SAA CEO Vuyani Jarana has resigned, and is prepared to work a three-month notice period until August 31, 2019.
According to his resignation letter to SAA board chairperson JB Magwaza, the CEO unpacked how uncertainty about funding and slow decision making processes were delaying the airline's turnaround strategy. "The strategy is being systemically undermined, and as the Group Chief Executive Officer, I can no longer be able to assure the board and the public that the LTTS (long term turnaround strategy) is achievable," he said.
Jarana was appointed CEO in November 2017 and had the challenging task of bringing back the airline to financial health. At the time of his appointment, SAA had R9.2bn in debt that was maturing on November 28, 2017. The airline also had a turnaround plan, which had not yet been implemented, Jarana said in his resignation letter.
Under Jarana's watch, a revised corporate plan was developed and approved by National Treasury in March 2018. This plan required funding of R21.7bn and would see SAA breakeven by 2021.
But since 2018 there have been three incidents in which the company was unable to pay salaries due to a lack of funding, Jarana said.
"Whereas government injected R5bn of funding in the 2018/2019 financial year, a big chunk of that was used to fund creditors up to the end of March 2018.
"We have not been able to obtain any further commitment from government making it very difficult to focus on the execution of the strategy," Jarana said.
"I spend most of my time dealing with liquidity and solvency issues. Lack of commitment to fund SAA, is systematically undermining the implementation of the strategy making it increasingly difficult to succeed."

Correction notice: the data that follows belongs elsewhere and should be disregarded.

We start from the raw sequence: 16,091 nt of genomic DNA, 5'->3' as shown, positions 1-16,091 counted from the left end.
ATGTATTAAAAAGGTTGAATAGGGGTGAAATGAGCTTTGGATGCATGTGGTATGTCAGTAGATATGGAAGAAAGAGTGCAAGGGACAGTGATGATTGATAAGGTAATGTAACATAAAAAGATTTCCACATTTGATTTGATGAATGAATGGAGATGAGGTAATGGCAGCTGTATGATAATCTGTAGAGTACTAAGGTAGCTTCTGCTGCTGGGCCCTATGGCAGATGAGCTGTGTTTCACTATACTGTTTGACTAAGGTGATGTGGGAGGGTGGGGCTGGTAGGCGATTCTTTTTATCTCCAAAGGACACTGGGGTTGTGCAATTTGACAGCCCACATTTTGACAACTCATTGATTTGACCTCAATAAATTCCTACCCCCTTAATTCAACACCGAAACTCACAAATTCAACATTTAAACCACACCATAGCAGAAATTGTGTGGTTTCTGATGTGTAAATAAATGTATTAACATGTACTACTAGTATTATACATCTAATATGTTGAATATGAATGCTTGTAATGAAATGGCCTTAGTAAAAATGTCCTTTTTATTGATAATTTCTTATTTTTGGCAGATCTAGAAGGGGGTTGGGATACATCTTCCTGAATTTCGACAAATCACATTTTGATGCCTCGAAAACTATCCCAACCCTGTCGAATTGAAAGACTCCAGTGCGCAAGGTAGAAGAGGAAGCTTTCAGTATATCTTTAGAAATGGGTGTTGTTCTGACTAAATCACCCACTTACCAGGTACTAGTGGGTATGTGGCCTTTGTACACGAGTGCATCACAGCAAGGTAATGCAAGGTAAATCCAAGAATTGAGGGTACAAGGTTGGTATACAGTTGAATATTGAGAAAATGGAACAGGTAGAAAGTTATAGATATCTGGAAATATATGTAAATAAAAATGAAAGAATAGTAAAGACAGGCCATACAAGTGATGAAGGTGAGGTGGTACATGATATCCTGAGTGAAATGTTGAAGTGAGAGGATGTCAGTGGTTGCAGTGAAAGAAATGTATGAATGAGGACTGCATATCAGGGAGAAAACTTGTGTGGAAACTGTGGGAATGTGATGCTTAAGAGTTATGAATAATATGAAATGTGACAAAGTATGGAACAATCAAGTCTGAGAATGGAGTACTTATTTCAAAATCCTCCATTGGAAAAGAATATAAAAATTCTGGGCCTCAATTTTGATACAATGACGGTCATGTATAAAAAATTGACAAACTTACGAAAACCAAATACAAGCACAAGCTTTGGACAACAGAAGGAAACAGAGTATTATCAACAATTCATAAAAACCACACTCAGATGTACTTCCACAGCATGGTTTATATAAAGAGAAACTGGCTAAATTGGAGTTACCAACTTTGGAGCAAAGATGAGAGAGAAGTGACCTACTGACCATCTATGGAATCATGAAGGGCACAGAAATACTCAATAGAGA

Jarana also raised "the speed of decision making" as a concern. "It is impossible to succeed in the turnaround with the current level of bureaucracy we have to go through to implement strategy."
SAA must get approval from the Department of Public Enterprises (DPE) and Treasury to implement key decisions. Jarana said that doing so was not a problem, however it takes away "agility" for an entity like SAA which is in financial distress.
"Ways of working between the executive, the board and minister (without apportioning blame) have made it difficult to operate with required speed and agility.
"Lines of accountability are becoming increasingly blurred about what operational decisions are in my domain, which are in the board's domain and which are in the minister's domain. Trust levels are very low impacting ways of working," he said.
According to Jarana the majority (60%) of problems at the airline are internal- within the control of management, staff, the board and the shareholder which is government. Market challenges only account for 40% of its challenges.